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South Africa May Legalize Rhino Horn Trade

South Africa May Legalize Rhino Horn Trade

South Africa is facing its seventh consecutive yearly increase in rhino poaching and an unusual proposal for tacking the issue has come to light: legalizing the rhino horn trade.

A rhino's horn is made of keratin — the same material in our hair and nails — and is highly valuable in Asia, purportedly for its medicinal properties.

"We've tried everything else," says Pelham Jones, now head of the Private Rhino Owners Association, speaking about legalizing the trade. "From more guns to more boots to more cameras to more surveillance systems — but the poachers are always one step ahead of us."

Legalization might also send mixed messages to end-users of the horns, whose beliefs and behaviors conservationists are trying to change.

Buying and selling of the animal's horn was banned by the Convention on International Trade in Endangered Species of Wild Fauna and Flora (CITES) in 1977, but domestic trade has continued in South Africa for decades, says the AFP. A sudden increase in poaching was seen in 2008, and the following year the South African government issued an embargo on domestic trade.

According to Le Monde, 2014 will be the most deadly year for the species — official figures show that between Jan. 1 and Nov. 1, 979 animals had been poached, compared to 1,004 for the entirety of 2013. If the pace continues in this country, home to 82% of the world's rhino population, in just a few years the mortality rate will surpass the birth rate.

While poachers are arrested and convicted, added the French daily, it is not always easy to prove their guilt in court. The previous conviction was in July, when a man was found guilty of killing three rhinos at Kruger National Park and sentenced to 77 years in prison.

Read more from the AFP here.

Photo: U.S. Fish and Wildlife Service

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Muslim Call To Prayer, NYC-Style: A Turkish Eye On New York's Historic Azan Law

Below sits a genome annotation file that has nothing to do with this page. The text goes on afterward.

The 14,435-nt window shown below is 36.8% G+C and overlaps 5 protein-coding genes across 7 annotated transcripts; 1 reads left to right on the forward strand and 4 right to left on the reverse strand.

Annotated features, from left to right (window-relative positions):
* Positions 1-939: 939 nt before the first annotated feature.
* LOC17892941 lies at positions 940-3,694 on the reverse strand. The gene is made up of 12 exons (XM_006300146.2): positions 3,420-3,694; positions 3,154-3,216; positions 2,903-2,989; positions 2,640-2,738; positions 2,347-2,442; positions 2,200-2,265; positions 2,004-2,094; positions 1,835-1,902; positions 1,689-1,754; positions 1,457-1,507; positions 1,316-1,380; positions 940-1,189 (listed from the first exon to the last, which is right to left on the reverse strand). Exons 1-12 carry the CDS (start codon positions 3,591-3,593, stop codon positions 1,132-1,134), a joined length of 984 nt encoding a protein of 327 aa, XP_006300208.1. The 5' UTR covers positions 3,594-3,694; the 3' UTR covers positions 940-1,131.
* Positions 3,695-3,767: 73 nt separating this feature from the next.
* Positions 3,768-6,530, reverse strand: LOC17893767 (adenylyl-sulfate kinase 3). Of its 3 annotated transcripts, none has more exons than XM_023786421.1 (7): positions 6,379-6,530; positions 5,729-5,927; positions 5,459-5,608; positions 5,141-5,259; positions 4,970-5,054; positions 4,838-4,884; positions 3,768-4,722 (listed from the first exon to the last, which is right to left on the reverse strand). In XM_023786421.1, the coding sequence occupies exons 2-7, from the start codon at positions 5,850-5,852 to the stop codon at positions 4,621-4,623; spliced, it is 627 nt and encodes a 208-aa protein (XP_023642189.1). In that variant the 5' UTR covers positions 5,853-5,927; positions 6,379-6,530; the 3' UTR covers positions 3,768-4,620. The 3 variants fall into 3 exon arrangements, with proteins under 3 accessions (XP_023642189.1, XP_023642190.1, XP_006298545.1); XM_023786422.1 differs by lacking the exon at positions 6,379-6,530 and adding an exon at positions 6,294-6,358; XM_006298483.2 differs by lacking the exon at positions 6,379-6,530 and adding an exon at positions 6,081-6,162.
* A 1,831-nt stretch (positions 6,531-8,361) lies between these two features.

New York Mayor Eric Adams has for the first time allowed the city's mosques to broadcast the Muslim call to prayer over loudspeakers. A Turkish correspondent living in New York listens in to the sound of the call ("cleaner" than in Turkey), and the voices of local Muslims marking this watershed in their relationship with the city.

Photo of a man walking into a mosque in NYC

Mosque in NYC

Ali Tufan Koç

NEW YORK — It’s Sept. 1, nearing the time for the noon prayer for Muslim New Yorkers. The setting is the Masjid Al Aman, one of the city's biggest mosques, located at the border of the boroughs of Brooklyn and Queens. WABC, Channel 7, one of the local television stations, has a broadcast van parked at the corner. There are a few more camera people and journalists milling around. The tension is “not normal,” and residents of the neighborhood ask around what’s happening.

This neighborhood, extending from East New York to Ozone Park, is not the Brooklyn that you see in the movies, TV shows or novels. Remove the pizza parlors, dollar stores and the health clinics, and the rest is like the Republic of Muslim brothers and sisters. There are over 2,000 people from Bangladesh in East New York alone. There’s the largest halal supermarket of the neighborhood one block away from the mosque: Abdullah Supermarket. The most lively dining spot is the Brooklyn Halal Grill. Instead of a Kentucky Fried Chicken, there's a Medina Fried Chicken.

The congregation of the mosque, ABC 7, a clueless non-Muslim crowd and I are witnessing a first in New York history: The azan, the traditional Muslim public call to prayer, is being played at the outside of the mosque via speakers — without the need for special permission from the city. Yes, the azan is echoing in the streets of New York for the first time.

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